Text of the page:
ODOT District 7 is working to keep
roadways as smooth as possible for drivers during the winter
months, however, with the rise and fall of temperatures roadways
tend to develop more potholes.
Potholes are typically created
when water enters pavement through a small crack. This can be
where pavement sections adjoin or are adjacent to a bridge. As
that water freezes and thaws, it expands and shrinks which
breaks the pavement down, leading to deterioration and
eventually a pothole.
"There is no cure for
potholes in the winter months, but crews work to patch them as
quickly as possible." said Highway Management Administrator
Scott Kasler, "The only real fix is to remove the
deteriorated pavement and replace it."
Due to colder temperatures, crews
typically have to "patch" a pothole until it can be
permanently repaired in the Spring. The two main products used
for pothole repairs are hot mix asphalt and cold patch (another
asphalt product). Hot mix asphalt is often the preferred method
because it is typically more durable, but the primary plants
that produce this material are not normally operating in the
winter months. Cold patch is the most commonly used material as
it widely available and is simple to place, although it may not
be as durable as the hot mix.
In some rare cases crews may also
use fast setting concrete to handle a larger pothole that
repeatedly deteriorates. This material requires a longer period
of time to set, which means traffic is not able to drive on that
portion of the roadway while the concrete hardens. The length of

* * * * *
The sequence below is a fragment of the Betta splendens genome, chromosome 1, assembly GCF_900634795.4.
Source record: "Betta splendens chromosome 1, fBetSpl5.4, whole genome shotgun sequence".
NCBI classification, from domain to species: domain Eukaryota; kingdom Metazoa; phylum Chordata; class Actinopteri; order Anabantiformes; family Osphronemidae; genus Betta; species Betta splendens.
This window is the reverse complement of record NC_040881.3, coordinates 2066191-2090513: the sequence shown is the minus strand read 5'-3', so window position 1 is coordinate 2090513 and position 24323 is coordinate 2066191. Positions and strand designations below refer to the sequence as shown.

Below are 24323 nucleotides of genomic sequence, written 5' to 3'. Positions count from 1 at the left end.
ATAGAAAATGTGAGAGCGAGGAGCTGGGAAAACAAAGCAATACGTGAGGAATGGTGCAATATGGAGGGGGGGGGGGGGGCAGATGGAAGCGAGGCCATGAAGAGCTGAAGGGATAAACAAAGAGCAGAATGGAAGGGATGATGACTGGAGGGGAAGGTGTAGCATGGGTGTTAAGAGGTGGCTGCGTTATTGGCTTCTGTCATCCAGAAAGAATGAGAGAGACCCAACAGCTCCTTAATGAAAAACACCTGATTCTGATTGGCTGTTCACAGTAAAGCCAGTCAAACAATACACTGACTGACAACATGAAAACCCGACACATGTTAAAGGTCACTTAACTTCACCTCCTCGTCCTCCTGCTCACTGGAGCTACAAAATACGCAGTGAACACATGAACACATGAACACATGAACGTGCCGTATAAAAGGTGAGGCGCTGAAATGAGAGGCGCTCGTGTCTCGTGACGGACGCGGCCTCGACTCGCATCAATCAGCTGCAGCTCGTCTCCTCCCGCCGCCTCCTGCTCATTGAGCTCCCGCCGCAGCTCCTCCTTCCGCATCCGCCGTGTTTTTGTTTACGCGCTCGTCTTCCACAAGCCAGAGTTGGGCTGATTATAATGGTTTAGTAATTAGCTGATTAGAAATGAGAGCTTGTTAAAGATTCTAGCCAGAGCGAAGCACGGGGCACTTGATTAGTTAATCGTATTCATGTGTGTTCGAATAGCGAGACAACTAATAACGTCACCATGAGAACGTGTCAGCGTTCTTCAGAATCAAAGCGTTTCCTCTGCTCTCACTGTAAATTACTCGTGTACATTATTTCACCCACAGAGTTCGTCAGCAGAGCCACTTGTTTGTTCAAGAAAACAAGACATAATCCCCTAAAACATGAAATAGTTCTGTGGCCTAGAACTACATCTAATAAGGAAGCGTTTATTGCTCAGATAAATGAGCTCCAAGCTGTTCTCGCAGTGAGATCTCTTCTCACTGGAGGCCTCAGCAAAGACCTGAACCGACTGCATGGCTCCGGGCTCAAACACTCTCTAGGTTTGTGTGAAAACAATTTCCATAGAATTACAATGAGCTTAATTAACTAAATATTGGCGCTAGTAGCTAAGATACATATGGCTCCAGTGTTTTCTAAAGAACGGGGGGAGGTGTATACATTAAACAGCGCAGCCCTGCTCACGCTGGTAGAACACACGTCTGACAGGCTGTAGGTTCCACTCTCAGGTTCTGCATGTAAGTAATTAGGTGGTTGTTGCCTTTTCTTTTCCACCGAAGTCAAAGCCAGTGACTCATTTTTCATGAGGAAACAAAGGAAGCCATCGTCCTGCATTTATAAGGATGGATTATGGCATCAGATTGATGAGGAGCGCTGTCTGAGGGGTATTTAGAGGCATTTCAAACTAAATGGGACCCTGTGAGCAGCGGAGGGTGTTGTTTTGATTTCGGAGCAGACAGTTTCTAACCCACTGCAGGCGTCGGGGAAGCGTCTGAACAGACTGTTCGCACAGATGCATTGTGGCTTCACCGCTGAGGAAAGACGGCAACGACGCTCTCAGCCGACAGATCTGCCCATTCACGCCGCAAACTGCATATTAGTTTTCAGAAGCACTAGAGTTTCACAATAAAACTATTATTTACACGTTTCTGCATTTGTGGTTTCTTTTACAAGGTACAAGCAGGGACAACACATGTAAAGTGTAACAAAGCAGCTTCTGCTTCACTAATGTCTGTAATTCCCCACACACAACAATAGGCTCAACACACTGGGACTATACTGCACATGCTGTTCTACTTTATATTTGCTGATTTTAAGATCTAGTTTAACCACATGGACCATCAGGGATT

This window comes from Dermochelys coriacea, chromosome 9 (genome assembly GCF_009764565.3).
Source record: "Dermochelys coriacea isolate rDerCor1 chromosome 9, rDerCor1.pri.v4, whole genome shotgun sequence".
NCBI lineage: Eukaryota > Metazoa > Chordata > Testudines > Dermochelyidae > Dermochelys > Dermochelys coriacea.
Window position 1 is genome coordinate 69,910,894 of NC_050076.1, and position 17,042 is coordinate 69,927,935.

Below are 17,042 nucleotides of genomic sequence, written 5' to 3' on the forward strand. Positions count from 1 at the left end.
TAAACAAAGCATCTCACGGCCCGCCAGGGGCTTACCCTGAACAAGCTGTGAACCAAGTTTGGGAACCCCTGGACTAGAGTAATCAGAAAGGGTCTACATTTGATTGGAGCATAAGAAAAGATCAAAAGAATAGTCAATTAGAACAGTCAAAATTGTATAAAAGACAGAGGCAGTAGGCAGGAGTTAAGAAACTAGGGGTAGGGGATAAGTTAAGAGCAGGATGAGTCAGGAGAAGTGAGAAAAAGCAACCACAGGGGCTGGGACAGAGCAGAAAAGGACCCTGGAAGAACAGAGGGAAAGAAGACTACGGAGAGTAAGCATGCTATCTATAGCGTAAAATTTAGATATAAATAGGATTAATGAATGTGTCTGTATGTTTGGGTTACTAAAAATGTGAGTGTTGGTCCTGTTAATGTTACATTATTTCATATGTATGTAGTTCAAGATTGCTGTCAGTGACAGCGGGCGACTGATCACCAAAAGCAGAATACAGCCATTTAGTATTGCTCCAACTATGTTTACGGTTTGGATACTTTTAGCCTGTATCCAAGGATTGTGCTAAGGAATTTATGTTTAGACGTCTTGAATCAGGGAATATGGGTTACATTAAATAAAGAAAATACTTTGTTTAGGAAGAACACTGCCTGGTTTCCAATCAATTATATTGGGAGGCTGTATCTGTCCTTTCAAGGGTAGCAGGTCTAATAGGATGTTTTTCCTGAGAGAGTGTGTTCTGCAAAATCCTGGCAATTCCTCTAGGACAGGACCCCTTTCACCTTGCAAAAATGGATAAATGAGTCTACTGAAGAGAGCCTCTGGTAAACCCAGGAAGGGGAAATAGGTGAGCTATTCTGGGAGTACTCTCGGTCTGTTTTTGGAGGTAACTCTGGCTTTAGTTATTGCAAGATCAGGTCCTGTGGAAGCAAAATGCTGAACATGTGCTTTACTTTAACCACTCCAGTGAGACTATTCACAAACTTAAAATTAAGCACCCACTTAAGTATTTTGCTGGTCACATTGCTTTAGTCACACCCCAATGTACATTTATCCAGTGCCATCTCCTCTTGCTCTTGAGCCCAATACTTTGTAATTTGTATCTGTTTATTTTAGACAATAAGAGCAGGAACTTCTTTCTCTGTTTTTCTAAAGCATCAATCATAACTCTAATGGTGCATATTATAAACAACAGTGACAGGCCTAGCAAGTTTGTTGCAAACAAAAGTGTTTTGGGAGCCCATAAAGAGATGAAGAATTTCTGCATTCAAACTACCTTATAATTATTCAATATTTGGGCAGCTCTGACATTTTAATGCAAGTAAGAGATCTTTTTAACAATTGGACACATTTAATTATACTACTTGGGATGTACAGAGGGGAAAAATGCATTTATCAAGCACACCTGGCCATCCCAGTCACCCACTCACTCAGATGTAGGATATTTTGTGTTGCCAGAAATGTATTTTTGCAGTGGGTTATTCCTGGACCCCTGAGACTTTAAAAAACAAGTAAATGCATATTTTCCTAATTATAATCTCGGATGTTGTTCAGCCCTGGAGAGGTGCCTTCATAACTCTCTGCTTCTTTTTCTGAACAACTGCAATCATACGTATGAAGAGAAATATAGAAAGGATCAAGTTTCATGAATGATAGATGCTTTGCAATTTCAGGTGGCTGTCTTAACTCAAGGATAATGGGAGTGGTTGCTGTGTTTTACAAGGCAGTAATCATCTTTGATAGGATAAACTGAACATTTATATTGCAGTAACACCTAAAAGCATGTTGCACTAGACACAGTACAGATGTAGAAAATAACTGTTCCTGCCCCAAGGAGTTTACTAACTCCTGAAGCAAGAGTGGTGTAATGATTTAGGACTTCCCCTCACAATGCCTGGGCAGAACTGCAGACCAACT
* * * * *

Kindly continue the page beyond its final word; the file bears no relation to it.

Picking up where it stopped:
time it takes for the concrete to be strong enough to support
traffic varies with the temperature. The colder the temperature
the longer it takes.
Along with temperature, moisture
has an effect on how well a patch holds. Moisture in the
pavement or patching material will freeze and thaw with
temperatures. This movement can dislodge a patch or cause it to
crumble over time. The more freeze/thaw cycles you go through
the more chance there is of patch failure. In other words, if it
freezes and stays frozen, it is much better than the temperature
going up and down frequently, as we have seen in recent weeks.
"Last week's early spring
temperatures worked against us in several counties," said
Roadway Services Manager Randy Sanders, "however, early
preventative measures avoided a lot of potholes in most of our
ODOT crews will continue to
repair potholes as they form. In the meantime, drivers should be
aware of the process and stay alert for any changes in the
pavement, especially in colder temperatures.
For more information contact: Mandi Abner, ODOT District 7
Public Information Officer, at 937-497-6820